KALISPELL, Mont. — It’s officially fall, which means cooler weather, changing leaves and flu season. Flathead County experienced a bad flu season last year, and health officials think this year could be the same.
“We’re going to have another year of a lot more flu and people getting sicker with it again,” Kalispell Regional Medical Center manager of infection prevention Laura Bermel said.
Last year the county saw 1,250 cases of the flu, more than 90 hospitalizations and nine flu-related deaths, Flathead City-County Health Department health officer Hillary Hanson said, noting it was “more severe” than past years.
Officials say one of the best ways to prevent the flu is the flu shot.
“The flu shot is not only to prevent the flu,” Hanson said. “A lot of times, if people get the flu despite the vaccine, they’ll find they have a less severe case of influenza.”
Experts don’t know what this season’s flu strain will be, but the vaccine is created through data and research. This year’s shot includes four strains of flu.
The county health department received the vaccines at the beginning of this month and has been distributing them.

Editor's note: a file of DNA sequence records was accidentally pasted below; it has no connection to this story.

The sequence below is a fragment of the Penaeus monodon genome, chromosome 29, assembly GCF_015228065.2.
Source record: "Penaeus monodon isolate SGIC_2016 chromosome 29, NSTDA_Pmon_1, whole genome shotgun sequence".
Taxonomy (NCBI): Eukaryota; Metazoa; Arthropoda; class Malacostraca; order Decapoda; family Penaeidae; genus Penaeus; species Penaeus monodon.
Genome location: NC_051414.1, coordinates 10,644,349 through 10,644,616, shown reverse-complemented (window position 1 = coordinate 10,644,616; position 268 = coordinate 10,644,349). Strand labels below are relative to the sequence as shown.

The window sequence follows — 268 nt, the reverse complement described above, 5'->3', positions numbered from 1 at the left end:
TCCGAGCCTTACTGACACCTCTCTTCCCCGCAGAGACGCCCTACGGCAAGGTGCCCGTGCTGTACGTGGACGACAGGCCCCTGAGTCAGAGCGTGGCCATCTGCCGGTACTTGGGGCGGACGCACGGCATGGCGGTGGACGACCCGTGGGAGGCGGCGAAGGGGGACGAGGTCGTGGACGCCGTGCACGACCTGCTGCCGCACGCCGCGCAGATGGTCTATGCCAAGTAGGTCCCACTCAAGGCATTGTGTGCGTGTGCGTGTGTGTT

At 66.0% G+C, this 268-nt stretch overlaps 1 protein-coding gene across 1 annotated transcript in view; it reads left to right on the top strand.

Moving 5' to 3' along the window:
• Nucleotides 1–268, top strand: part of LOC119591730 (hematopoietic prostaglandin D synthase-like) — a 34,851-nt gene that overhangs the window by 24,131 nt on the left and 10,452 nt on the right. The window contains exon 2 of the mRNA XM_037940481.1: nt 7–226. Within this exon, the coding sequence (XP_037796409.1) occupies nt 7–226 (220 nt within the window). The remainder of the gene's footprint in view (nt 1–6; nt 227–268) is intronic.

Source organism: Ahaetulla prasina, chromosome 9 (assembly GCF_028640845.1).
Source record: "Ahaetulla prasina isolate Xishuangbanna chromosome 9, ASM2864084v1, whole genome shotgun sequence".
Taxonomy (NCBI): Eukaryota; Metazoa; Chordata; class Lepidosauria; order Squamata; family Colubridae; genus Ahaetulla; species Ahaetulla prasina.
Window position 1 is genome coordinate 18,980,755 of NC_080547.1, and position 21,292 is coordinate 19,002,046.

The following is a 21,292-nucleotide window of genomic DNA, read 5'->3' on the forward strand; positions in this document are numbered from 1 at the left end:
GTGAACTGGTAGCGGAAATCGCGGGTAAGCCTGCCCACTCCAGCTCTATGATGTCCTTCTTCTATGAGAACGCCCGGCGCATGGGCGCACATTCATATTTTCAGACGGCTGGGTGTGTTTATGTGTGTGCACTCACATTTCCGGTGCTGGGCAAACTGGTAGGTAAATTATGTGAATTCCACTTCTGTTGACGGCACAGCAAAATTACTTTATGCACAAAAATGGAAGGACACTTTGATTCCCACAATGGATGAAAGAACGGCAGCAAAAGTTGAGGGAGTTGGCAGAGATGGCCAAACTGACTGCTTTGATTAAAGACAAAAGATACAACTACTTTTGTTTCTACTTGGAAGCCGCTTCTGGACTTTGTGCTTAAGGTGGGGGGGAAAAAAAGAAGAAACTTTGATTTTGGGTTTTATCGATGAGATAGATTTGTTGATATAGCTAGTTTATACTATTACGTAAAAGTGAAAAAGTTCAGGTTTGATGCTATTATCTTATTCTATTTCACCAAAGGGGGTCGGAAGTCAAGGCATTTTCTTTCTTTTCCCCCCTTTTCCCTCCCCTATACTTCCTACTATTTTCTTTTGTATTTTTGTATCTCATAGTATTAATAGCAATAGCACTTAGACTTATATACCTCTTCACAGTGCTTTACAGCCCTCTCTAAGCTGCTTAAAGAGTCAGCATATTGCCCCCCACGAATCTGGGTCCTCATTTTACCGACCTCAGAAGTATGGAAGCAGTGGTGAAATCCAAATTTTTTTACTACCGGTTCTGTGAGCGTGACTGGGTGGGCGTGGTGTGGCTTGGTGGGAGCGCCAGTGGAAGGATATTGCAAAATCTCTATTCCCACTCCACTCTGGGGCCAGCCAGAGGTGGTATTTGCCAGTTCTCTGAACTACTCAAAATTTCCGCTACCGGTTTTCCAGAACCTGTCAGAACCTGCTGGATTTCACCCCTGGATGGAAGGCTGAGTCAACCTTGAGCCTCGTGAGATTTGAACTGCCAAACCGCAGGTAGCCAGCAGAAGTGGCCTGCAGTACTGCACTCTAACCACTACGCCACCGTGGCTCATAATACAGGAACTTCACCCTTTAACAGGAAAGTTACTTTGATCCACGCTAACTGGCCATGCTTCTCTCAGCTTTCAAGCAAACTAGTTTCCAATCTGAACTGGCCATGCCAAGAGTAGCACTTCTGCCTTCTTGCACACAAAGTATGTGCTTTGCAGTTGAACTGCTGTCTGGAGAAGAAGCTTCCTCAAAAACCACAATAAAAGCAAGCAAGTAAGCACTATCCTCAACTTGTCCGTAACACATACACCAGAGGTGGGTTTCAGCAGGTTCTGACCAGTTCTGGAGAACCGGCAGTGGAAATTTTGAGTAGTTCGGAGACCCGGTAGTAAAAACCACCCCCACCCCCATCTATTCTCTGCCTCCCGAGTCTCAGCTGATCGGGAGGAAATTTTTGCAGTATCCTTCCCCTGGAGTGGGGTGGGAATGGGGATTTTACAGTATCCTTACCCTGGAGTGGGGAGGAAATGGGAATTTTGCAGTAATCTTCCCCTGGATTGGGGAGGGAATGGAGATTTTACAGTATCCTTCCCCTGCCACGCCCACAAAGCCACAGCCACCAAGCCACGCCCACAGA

“We give out probably between 10 and 30 vaccines a day,” Flathead City-County Health Department nurse Heather Murray said.
The health department is holding a flu shot clinic for the public at the Flathead County Fairgrounds on Oct. 2. Flu vaccines are also available at the department’s walk-in clinic.
The vaccine is for people age 6 months and older. Egg-free and preservative-free vaccines are also available at some places, Bermel said. She added there are special vaccines for certain populations who might need a stronger immunity.
According to the Centers for Disease Control and Prevention, young children -- especially babies under 6 months old -- the elderly, pregnant women, residents of nursing homes, American Indians and Alaska Natives are at an increased risk of flu-related complications that can result in hospitalization or death.
If you’re sick with the flu Hanson said it’s important to stay home to avoid putting anyone else at risk.
“When you go to the grocery store when you’re ill, when you go to a school event when you’re ill, you’re putting others at risk doing so,” Hanson said.